The idea for Dracula’s Daughter is that it picks up right where Dracula ended—with some convenient changes. (Well, the changes are more convenient for the screenwriters than anyone else.) The most notable alteration is that the other characters from the first film are nowhere to be found (well, there’s an obvious dummy who looks precious little like Lugosi in Dracula’s earthbox). If they were, they would presumably speak up in defense of Prof. Van Helsing (Edward Van Sloan) when he gets charged for murder. Or maybe they don’t recognize the name, because another change is that Van Helsing seems to have turned from Dutch to German this round, becoming Von Helsing. Regardless, it’s an interesting angle to explore just what the legal ramifications might be for driving a stake through someone’s heart.
The legal aspects of the story never get fully explored, though, because a mysterious woman (guess who?) makes off with Dracula’s body in order to perform some strange—and pretty creepy—ritual that involves cremating the old boy. The idea—she believes—is that this will free her from the “curse of the Draculas,” and allow her to lead a normal life. Naturally, this is an unfounded notion, though, goodness knows her grim sidekick, Sandor (Irving Pichel), is no help at all—constantly undercutting her attempts to play “normal music,” which in this case is Chopin. She has only to mention “the flutter of wings in the treetops” for the ever-helpful Sandor to enthuse, “The wings of bats.” It might not be very helpful to her, but it results in one of the film’s strongest scenes from the viewer’s perspective.
The film shifts gear noticably at the introduction of Dr. Jeffrey Garth (Otto Kruger) and his assistant Janet Blake (Marguerite Churchill)—and it’s a change that doesn’t appeal to everybody. I suspect — but have no way of proving — that this sophisticated, bickering couple is a hold-over from the screenplay R.C. Sherriff had been working on when this was to be a James Whale film. Certainly, Whale had had enough of the horror genre (brilliant as it is, Bride of Frankenstein expresses this) and the idea of combining it with sophisticated comedy would undoubtedly have appealed to him as a way of making it more palatable. It could also have been a bridge to a very different kind of horror picture — one where the typically rather uninteresting romantic leads became more an asset than a necessary evil — but it took place at the wrong time, since horror films would be dead in the water for the next few years.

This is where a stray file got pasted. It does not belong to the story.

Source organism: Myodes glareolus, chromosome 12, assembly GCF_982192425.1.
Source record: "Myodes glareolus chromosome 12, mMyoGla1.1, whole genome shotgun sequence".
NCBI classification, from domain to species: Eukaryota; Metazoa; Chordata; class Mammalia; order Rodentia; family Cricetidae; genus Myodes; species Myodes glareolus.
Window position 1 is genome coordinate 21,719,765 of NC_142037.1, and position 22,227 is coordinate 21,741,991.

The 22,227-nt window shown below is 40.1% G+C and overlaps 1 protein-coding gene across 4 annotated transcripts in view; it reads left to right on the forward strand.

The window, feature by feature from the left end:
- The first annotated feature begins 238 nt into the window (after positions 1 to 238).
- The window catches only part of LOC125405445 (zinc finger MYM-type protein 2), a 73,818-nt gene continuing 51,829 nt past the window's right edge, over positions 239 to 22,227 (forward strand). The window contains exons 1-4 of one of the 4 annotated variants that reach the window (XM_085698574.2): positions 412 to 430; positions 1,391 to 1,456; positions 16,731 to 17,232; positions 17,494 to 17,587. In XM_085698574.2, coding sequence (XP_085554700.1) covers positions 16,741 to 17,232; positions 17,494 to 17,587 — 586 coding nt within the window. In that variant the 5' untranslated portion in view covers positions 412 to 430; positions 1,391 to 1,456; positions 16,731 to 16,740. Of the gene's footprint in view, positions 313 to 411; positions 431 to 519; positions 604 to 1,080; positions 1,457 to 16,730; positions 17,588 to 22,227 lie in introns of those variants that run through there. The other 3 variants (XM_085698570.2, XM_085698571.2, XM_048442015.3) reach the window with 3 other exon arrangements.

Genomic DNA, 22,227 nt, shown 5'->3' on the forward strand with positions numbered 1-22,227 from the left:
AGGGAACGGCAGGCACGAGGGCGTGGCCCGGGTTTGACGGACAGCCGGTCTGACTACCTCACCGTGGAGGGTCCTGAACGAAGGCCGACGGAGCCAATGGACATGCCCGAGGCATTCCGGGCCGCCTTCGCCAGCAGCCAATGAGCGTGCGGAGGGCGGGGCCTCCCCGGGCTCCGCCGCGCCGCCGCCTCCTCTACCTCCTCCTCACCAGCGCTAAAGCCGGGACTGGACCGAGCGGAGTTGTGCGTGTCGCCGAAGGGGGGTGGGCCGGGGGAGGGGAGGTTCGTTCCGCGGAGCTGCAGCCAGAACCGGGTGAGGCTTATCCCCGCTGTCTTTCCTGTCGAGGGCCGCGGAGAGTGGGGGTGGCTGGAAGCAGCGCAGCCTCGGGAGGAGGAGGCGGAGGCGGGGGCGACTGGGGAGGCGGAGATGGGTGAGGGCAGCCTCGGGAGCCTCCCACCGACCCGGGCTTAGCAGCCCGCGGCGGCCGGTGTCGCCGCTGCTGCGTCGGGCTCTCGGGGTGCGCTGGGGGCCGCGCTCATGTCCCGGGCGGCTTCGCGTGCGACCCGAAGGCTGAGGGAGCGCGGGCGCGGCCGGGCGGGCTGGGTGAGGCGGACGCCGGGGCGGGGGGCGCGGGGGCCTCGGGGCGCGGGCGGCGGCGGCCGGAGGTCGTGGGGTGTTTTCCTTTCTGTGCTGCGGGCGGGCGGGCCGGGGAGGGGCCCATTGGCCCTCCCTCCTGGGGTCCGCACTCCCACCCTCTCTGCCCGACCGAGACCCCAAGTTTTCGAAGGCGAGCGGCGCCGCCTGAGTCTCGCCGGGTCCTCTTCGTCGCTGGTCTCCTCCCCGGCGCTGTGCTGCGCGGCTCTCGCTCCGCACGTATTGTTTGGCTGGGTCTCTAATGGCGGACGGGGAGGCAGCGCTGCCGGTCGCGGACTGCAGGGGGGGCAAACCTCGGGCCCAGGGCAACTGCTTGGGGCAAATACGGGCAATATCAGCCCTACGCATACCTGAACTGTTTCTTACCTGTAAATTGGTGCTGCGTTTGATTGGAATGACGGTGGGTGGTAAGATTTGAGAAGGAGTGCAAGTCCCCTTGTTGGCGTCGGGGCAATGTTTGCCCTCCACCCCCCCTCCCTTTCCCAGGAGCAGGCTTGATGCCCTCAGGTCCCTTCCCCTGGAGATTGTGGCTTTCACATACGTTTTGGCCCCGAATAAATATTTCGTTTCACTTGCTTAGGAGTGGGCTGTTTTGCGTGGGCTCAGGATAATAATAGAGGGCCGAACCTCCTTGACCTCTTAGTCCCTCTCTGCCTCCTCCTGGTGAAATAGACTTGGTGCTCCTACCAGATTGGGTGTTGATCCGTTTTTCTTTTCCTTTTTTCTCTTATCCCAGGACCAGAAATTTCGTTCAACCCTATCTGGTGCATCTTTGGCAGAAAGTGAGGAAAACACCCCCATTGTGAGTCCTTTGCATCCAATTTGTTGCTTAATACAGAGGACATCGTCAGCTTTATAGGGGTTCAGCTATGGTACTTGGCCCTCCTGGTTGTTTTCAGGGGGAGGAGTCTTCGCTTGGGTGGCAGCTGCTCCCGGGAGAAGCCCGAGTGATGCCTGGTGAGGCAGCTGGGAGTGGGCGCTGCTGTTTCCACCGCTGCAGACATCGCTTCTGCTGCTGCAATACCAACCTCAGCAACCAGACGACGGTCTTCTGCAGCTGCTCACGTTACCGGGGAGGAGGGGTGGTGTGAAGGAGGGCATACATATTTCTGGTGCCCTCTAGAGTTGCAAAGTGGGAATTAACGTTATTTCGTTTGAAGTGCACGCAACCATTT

I’ve always liked the comedic material in Dracula’s Daughter, though I know people who find it intrusive. Frankly, I think it adds to the tension of the horrific scenes. And it certainly adds to the tension at the end of the film, since for a change it’s actually possible to care what happens to the “straight characters” for more reasons than because they’re simplistically the good guys. That was often a problem with early horror pictures. The heroes and heroines were typically pretty insipid. Here, that’s been changed.
It helps, though, that the film is not lacking in horror scenes that work on a straight horror basis. The most famous, of course, is the scene where Countess Dracula — or Countess Marya Zaleska, as she calls herself — tries to resist her vampiric inclinations by painting a girl (Nan Grey) Sandor picks up off the street. The sequence has become the best known thing in the film partly because of its pronounced lesbian overtones (which somehow got past the censors), but it’s also just wonderfully atmospheric in both its staging and shooting.
The film’s ending — despite a somewhat silly intrusion of typical (movie-wise) scared Transylvanian peasants — is exciting and effective and manages to make the proceedings have far more emotional resonance than we’re used to in these films. All in all, the film is a fine fadeout on what many still consider the best period the horror genre ever had. That things would never be quite this way again, however, makes it a slightly bittersweet experience.
The Thursday Horror Picture Show will screen Dracula’s Daughter Thursday, March 10, at 8 p.m. in Theater Six at The Carolina Asheville, hosted by Xpress movie critics Ken Hanke and Scott Douglas.